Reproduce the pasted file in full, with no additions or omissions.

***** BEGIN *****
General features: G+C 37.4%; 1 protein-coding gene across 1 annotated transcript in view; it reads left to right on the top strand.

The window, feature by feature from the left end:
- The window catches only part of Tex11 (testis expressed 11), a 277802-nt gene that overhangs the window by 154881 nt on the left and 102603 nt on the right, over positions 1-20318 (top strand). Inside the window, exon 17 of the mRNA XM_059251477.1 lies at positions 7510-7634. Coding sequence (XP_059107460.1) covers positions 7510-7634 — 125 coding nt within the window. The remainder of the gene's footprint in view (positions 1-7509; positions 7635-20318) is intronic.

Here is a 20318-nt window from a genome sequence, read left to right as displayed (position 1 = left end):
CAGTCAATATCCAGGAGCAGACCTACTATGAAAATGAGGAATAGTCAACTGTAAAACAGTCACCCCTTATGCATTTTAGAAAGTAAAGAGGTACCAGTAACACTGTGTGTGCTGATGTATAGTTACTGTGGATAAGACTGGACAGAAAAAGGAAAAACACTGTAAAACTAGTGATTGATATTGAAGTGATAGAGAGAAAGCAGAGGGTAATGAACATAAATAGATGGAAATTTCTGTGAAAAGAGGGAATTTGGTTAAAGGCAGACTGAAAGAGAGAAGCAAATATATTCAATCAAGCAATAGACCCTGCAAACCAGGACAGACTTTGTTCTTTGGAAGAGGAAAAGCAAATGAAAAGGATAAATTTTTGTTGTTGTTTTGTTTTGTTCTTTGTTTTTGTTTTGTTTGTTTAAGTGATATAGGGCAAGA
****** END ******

General features: G+C 37.4%; 1 protein-coding gene across 1 annotated transcript in view; it reads left to right on the top strand.

The window, feature by feature from the left end:
- The window catches only part of Tex11 (testis expressed 11), a 277802-nt gene that overhangs the window by 154881 nt on the left and 102603 nt on the right, over positions 1-20318 (top strand). Inside the window, exon 17 of the mRNA XM_059251477.1 lies at positions 7510-7634. Coding sequence (XP_059107460.1) covers positions 7510-7634 — 125 coding nt within the window. The remainder of the gene's footprint in view (positions 1-7509; positions 7635-20318) is intronic.

Here is a 20318-nt window from a genome sequence, read left to right as displayed (position 1 = left end):
CAGTCAATATCCAGGAGCAGACCTACTATGAAAATGAGGAATAGTCAACTGTAAAACAGTCACCCCTTATGCATTTTAGAAAGTAAAGAGGTACCAGTAACACTGTGTGTGCTGATGTATAGTTACTGTGGATAAGACTGGACAGAAAAAGGAAAAACACTGTAAAACTAGTGATTGATATTGAAGTGATAGAGAGAAAGCAGAGGGTAATGAACATAAATAGATGGAAATTTCTGTGAAAAGAGGGAATTTGGTTAAAGGCAGACTGAAAGAGAGAAGCAAATATATTCAATCAAGCAATAGACCCTGCAAACCAGGACAGACTTTGTTCTTTGGAAGAGGAAAAGCAAATGAAAAGGATAAATTTTTGTTGTTGTTTTGTTTTGTTCTTTGTTTTTGTTTTGTTTGTTTAAGTGATATAGGGCAAGA